Upson Touts Online Buying Scheme
Upson Touts Online Buying Scheme<@VM>Profile: Don Upson
By Steve LeSueur, Staff Writer
The commonwealth of Virginia plans to streamline the way it buys information technology goods and services by shifting buying responsibility to the Department of Technology and making its purchases online, said Donald Upson, Virginia's secretary of technology.
Gov. Jim Gilmore is expected to make a decision within two months on a proposal that would transfer authority to buy IT hardware, software and services from the Department of General Services to the Department of Technology. These purchases can take a year or longer under current procedures, too slow for today's fast-changing technology world, Upson said.
"We have to be able to trade out generations of technology over the course of a year. We can't do that now," Upson said in an interview with Washington Technology.
As secretary of technology, Upson is responsible for coordinating IT planning and policy for the state. Since his appointment in May 1998, Upson has tried to use his cabinet position to bring together IT stakeholders inside and outside government "to create an information-age society within the commonwealth of Virginia."
Whenever possible, Upson trumpets Virginia's role as a leading technology center. Numerous Internet companies make their home in the state, including Dulles-based powerhouse America Online. Many leading systems integrators, such as American Management Systems Inc., Computer Sciences Corp., Electronic Data Systems Corp., Science Applications International Corp. and TRW Inc., also have located their headquarters or major regional offices in Northern Virginia.
"We've got to let the world know that we're more than horse farms and tobacco fields," he said.
If procurement authority is transferred to Upson's department, it would begin purchasing IT goods and services online before year's end. His office already is reviewing options for performing the work in-house, setting up a partnership with the private sector or outsourcing the electronic procurement system to industry.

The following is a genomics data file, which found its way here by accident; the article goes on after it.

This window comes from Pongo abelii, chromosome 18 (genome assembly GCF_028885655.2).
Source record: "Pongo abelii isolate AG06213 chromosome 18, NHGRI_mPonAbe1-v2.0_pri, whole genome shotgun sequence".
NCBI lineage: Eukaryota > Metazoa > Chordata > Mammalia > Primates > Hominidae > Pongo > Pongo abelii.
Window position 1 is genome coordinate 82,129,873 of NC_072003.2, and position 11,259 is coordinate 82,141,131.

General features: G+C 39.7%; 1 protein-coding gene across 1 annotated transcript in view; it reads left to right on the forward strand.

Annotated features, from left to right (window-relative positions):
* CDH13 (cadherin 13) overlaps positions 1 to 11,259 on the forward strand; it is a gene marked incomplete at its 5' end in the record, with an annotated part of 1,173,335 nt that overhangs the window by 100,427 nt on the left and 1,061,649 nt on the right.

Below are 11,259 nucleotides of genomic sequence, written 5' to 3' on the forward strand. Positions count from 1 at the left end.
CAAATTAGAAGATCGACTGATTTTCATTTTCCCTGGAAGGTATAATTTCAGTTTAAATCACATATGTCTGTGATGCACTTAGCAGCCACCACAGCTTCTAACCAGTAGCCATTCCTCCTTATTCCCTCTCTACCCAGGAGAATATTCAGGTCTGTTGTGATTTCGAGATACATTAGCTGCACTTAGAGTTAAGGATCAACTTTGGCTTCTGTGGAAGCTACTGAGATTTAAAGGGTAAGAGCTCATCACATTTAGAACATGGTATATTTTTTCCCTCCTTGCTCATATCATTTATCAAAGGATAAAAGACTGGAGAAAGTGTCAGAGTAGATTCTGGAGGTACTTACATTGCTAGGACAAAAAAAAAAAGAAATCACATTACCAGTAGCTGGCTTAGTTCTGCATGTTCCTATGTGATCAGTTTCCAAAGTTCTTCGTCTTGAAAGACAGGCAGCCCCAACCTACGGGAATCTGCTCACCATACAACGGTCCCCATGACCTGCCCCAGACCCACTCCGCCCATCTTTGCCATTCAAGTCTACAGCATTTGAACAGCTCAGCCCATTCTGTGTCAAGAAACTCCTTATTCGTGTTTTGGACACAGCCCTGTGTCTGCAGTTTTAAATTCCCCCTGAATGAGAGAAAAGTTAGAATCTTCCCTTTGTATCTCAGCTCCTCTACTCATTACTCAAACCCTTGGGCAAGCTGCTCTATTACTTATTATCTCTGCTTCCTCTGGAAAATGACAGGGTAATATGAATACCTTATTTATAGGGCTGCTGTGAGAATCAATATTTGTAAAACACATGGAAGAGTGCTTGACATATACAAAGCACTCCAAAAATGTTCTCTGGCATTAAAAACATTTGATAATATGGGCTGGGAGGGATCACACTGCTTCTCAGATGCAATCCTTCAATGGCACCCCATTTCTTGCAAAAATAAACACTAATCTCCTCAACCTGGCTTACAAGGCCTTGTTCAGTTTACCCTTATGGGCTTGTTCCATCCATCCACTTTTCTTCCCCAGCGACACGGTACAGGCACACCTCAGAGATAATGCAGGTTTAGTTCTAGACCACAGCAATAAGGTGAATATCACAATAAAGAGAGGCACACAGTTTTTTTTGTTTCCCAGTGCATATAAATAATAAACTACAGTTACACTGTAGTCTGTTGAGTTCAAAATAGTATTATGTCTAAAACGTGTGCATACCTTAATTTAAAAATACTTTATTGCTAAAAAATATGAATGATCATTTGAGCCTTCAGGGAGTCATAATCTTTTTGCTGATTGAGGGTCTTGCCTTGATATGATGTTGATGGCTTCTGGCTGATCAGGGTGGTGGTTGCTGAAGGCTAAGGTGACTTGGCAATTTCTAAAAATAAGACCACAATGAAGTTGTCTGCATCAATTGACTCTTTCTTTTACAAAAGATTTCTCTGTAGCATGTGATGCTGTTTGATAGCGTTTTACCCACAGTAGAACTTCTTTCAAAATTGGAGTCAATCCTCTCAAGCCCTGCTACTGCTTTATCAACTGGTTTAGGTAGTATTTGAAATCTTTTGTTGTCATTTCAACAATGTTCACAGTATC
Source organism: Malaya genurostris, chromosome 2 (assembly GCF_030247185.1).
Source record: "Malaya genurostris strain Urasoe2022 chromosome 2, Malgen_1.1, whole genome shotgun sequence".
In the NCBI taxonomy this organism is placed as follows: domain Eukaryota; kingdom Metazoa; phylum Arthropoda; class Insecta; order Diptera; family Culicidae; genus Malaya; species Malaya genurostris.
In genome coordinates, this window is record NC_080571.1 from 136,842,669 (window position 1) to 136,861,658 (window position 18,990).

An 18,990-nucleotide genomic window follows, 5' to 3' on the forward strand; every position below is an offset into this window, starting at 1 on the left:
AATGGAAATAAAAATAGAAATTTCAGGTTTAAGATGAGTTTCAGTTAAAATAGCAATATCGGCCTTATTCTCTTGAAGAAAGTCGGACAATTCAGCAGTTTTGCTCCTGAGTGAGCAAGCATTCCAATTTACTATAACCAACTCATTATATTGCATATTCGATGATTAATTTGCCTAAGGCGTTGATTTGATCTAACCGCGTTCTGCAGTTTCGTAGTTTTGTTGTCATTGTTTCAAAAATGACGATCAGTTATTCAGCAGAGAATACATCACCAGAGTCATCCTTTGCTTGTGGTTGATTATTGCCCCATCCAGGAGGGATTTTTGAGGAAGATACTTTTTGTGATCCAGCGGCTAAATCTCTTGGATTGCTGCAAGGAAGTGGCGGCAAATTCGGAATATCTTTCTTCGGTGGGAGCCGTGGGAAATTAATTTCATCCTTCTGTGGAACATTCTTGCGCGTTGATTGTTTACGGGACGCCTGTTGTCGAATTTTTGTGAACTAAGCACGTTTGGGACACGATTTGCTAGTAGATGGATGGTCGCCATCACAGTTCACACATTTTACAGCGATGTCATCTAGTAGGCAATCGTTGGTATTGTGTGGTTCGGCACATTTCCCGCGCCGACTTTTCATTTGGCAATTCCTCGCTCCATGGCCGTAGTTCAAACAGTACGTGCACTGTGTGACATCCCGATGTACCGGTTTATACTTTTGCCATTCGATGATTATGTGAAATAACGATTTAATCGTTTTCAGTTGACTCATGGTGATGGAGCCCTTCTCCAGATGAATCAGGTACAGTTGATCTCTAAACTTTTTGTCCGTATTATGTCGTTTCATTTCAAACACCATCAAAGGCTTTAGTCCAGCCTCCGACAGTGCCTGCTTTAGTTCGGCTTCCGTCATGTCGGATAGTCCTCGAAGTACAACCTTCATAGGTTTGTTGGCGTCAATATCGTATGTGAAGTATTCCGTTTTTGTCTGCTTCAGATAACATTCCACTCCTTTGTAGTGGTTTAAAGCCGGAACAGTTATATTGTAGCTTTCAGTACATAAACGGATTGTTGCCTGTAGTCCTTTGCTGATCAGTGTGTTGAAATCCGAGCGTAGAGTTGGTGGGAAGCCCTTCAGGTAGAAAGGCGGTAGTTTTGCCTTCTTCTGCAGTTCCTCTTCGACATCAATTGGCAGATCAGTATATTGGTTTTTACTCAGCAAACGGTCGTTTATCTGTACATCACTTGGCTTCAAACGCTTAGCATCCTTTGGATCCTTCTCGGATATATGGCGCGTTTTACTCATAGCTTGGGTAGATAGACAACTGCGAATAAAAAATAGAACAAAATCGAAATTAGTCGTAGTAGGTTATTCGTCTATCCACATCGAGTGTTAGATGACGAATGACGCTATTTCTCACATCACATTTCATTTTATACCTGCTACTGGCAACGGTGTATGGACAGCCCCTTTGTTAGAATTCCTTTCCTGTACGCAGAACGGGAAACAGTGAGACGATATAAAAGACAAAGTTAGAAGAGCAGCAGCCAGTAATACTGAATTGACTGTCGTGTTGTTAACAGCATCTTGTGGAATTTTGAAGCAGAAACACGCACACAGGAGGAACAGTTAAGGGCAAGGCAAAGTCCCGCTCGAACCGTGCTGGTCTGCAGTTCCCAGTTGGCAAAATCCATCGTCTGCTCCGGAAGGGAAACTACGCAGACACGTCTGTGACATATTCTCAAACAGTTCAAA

And it would not be necessary to run a pilot program before moving to such a system, he said. "This isn't Lewis and Clark. It's being done all over the country. Everyone knows how to do it," he said.
While Virginia is not looking at the electronic mall concept now, Upson said he is open to the idea because states get increased buying power by banding together to make their purchases. Currently, Massachusetts is heading an E-Mall pilot project with several other states to test the feasibility of cooperative buying.
If electronic procurement proves successful for IT goods and services, other types of government purchases probably should be put online, too, Upson said.
Upson has been busy chairing the Governor's Commission on Information Technology. The commission, which consists of 25 leaders in the technology industry, is helping to guide both public and private efforts to develop a statewide IT strategy, train a capable work force and put into place laws and regulations to promote the IT industry.
The first commission meeting in December led to recommendations that were incorporated in the Virginia Internet Policy Act, a series of related bills that were signed into law in March by Gilmore. Among its provisions: the legislation outlawed unsolicited bulk e-mails, known as spamming; extended privacy protections to the Internet; and enhanced penalties for the use of encryption in committing crimes.